to build relationships in advance. So maybe you know that you need to go through this government’s meeting in, I don’t know, three months or something like this. Or you know that at a certain point in time, you will surely go through that. Try to build some relationships with these key members upfront. So for example, have a lunch meeting with them.

whatsoever to speak about various topics. Just connect with them, build these relationships so that when you then go to the meeting…

they know you already, at least a little bit. And that helps so much. So it’s again about kind of influencing, but I think today we really talked about kind of a step-by-step guidance of how you go into these crucial meetings and actually lead on a very, very specific process and control the process.

so that you can influence other people in a good way. You convince them to your proposal. You get feedback in a way that helps with the overall process, that makes it smooth. And that way, you get to a good outcome in a usually faster time overall. With less work connected to it. And less work connected to it.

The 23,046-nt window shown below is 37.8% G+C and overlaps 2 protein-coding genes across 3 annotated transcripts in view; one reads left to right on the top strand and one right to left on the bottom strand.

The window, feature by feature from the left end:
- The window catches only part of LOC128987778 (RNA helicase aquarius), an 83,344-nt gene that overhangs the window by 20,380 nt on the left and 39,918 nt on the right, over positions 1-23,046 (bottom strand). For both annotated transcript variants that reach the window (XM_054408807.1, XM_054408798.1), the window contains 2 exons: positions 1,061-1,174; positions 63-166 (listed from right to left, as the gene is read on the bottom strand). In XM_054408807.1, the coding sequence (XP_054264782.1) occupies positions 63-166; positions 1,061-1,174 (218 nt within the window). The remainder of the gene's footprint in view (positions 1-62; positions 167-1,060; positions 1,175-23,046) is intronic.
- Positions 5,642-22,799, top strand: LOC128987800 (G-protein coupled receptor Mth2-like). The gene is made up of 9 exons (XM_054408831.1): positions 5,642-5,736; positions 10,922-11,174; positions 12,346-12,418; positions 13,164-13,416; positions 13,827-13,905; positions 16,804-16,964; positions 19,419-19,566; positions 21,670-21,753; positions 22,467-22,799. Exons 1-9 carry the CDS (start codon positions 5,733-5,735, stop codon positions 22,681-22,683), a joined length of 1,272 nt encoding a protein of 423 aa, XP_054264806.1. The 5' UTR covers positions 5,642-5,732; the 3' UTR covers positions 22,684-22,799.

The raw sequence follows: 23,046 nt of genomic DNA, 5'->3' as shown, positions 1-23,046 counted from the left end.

work upfront. But overall, it’s not that if you don’t do it that you get away with it. So key takeaways for today are you need to control the overall process. You need to make sure that you understand all the different rules, the official ones, and even more important, the unofficial ones.

You need to make sure that everybody is comfortable in the bigger meeting to say yes. And you need to make that sure before the meeting. And you really need to invest in building relationships. And why is that? Build trust so that you have an easy and impactful work in that regard. Okay, very good.

Have fun with pre-viring the next meeting. Yeah. And if you have any questions regarding this, just leave a comment on our homepage, thee And if you want to learn about something different that’s burning topic for you, we are also very much appreciate your comments there. All right. Then talk to you next time. Talk to you next time. Bye.

So I hope you enjoyed the show today and learned a lot about leadership aspects. Talking about leadership, don’t forget we are creating a leadership program to improve these in a very very nice way for you. Just register your interest at thee slash course. This show was created in association with PSI. Thanks for listening.